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Old 01-18-2013, 09:10 AM   #1
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Enclosed HVAC room ventilation


I plan on enclosing my furnace and gas water heater in a 10x10 foot room in our basement to conceal them. I was researching ventilation needed for the room, and found that a high and low vent should be installed with the size depending on the BTU's.

However, from what I found louvered doors are not recommended? Can someone please explain. Louvered doors seem like they would be larger than a vent, and satisfy both the high and low ventilation requirements.

Any info on this would be appreciated.

Thanks

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Old 01-18-2013, 09:20 AM   #2
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The furnace (gas I assume) and water heater exhaust air from the house when they operate, so you need makeup air (vents to the outside). A louvred door doesn't provide makeup air.

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Old 01-18-2013, 09:27 AM   #3
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Shazapple - Thanks for your post.

But a high and low vent opening, will take care of this? Where a louvered door will not? I guess my confusion is that a 36 in louvered door would seem to have as much opening as the vents?
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Old 01-18-2013, 10:31 AM   #4
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Where your getting confused, is that the high and low vent would need to be cut in to an exterior wall, outside air. The louver door your refering to, would be drawing air from the basement itself.

I dont see how the high and low vent setup would work in an underground basement. However, there are many ways to pipe in the needed fresh air for combustion.
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Old 01-18-2013, 10:57 AM   #5
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So before building a mechanical room for the HVAC it is just ok sitting in the basement without outside air being pumped in, but once enclosed you need outside air pumped in?

I see mechanical rooms regularly in rehabbed properties that I visit with no such outside vents.

I am not challenging your knowledge, or that you are correct, more or less explaining where my view was coming from.

Thanks for the replies.
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Old 01-18-2013, 11:29 AM   #6
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Quote:
Originally Posted by troyce1 View Post
So before building a mechanical room for the HVAC it is just ok sitting in the basement without outside air being pumped in, but once enclosed you need outside air pumped in?

I see mechanical rooms regularly in rehabbed properties that I visit with no such outside vents.

I am not challenging your knowledge, or that you are correct, more or less explaining where my view was coming from.

Thanks for the replies.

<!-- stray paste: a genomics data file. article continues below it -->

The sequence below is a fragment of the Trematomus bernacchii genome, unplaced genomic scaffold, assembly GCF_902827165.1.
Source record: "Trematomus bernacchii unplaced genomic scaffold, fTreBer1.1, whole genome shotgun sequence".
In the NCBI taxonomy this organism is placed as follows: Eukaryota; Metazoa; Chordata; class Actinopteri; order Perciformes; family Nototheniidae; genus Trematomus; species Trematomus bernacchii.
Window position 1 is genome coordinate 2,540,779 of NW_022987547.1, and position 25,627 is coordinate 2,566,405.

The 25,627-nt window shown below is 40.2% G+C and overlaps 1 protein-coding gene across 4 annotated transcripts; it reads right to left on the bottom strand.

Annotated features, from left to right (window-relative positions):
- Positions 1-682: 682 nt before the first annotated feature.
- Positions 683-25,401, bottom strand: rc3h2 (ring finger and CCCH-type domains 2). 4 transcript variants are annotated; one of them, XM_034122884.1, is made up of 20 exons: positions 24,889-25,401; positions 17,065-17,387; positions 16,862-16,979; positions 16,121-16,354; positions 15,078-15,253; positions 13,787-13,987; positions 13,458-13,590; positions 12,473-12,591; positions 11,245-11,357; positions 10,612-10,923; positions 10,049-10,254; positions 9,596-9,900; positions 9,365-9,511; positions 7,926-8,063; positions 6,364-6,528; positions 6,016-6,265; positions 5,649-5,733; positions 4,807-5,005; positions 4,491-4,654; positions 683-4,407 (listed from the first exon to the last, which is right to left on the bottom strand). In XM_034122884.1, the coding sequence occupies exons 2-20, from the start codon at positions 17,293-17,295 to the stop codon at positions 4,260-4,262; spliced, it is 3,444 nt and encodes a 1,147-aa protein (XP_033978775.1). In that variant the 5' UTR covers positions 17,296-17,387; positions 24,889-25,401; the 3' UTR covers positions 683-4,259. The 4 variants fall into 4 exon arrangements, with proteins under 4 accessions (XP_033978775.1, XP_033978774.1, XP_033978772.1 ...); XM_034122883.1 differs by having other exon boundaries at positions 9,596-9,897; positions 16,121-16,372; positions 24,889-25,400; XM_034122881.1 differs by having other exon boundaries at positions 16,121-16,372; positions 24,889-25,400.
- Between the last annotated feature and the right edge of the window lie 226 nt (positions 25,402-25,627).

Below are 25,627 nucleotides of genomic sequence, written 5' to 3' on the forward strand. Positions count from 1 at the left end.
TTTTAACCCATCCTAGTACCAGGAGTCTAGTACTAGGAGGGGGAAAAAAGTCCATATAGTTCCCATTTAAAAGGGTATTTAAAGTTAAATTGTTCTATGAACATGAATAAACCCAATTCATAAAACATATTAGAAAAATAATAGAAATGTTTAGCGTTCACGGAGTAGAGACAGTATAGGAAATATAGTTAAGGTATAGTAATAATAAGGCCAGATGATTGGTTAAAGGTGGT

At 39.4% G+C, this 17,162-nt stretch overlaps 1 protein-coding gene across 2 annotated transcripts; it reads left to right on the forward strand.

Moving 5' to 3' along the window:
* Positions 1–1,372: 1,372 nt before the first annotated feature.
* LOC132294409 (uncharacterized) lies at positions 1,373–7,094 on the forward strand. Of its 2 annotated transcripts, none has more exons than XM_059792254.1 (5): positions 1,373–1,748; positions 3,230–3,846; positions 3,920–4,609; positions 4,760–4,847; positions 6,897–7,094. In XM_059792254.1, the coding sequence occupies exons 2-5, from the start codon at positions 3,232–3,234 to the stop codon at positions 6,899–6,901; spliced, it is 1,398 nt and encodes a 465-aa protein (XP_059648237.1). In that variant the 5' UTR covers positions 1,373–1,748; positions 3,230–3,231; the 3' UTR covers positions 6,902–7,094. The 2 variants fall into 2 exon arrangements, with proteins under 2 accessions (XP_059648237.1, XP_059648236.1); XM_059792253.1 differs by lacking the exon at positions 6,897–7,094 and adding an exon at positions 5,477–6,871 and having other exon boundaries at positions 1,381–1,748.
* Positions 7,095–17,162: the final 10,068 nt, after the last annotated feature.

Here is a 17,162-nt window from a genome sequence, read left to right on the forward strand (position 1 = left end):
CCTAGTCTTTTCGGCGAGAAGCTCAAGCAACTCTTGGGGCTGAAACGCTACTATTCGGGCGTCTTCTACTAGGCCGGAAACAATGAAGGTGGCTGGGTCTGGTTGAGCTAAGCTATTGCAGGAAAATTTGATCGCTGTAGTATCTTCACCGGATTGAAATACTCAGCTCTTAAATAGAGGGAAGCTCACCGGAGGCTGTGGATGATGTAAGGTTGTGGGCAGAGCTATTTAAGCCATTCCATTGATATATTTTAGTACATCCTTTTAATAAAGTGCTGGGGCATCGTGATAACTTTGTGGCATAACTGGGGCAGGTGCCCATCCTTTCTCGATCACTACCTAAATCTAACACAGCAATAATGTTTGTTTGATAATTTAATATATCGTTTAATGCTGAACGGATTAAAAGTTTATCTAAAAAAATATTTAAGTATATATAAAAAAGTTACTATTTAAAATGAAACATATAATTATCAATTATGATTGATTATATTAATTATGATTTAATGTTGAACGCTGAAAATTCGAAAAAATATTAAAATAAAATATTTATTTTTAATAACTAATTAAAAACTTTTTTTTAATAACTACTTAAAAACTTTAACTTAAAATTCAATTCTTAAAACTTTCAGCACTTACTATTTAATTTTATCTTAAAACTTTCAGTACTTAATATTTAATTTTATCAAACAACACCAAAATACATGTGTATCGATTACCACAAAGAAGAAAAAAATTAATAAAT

Every state has different codes, need to check what yours would be.

I never really cared for the idea of using inside air for combustion, even in a large room. If my choice, I would want the equipment in a seperate room with outside air for combustion.
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Old 01-18-2013, 11:32 AM   #7
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Quote:
Originally Posted by sammy37
I dont see how the high and low vent setup would work in an underground basement. However, there are many ways to pipe in the needed fresh air for combustion.
In my area most basements are underground and we are required a high and a low combustion air pipe. For the high one we pipe it in from the outside and 90 the pipe down so it pours in air from up high. For the low one we do the same thing but then pipe it down to about a foot off the ground. We do all of this in 6" galvanized and have intake hoods on the outside
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Old 01-18-2013, 12:05 PM   #8
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Hmm. this unit was installed just 2 years ago, and is in a basement, and passed inspection by the county, but unless I'm missing something there is no intake or outtake.

I will take some pics and post online shortly.
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Old 01-18-2013, 12:35 PM   #9
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Originally Posted by HVAC1000 View Post
In my area most basements are underground and we are required a high and a low combustion air pipe. For the high one we pipe it in from the outside and 90 the pipe down so it pours in air from up high. For the low one we do the same thing but then pipe it down to about a foot off the ground. We do all of this in 6" galvanized and have intake hoods on the outside
Makes sense. I figured there must be some kind of pipe setup to get it in there.
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Old 01-18-2013, 01:47 PM   #10
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Originally Posted by troyce1 View Post
Hmm. this unit was installed just 2 years ago, and is in a basement, and passed inspection by the county, but unless I'm missing something there is no intake or outtake.

I will take some pics and post online shortly.
There probably isn't, I've never seen vents outside other than the actual pvc intake run outside. But I've seen plenty of units intaking basement air, none of them to my knowledge had vents going outside.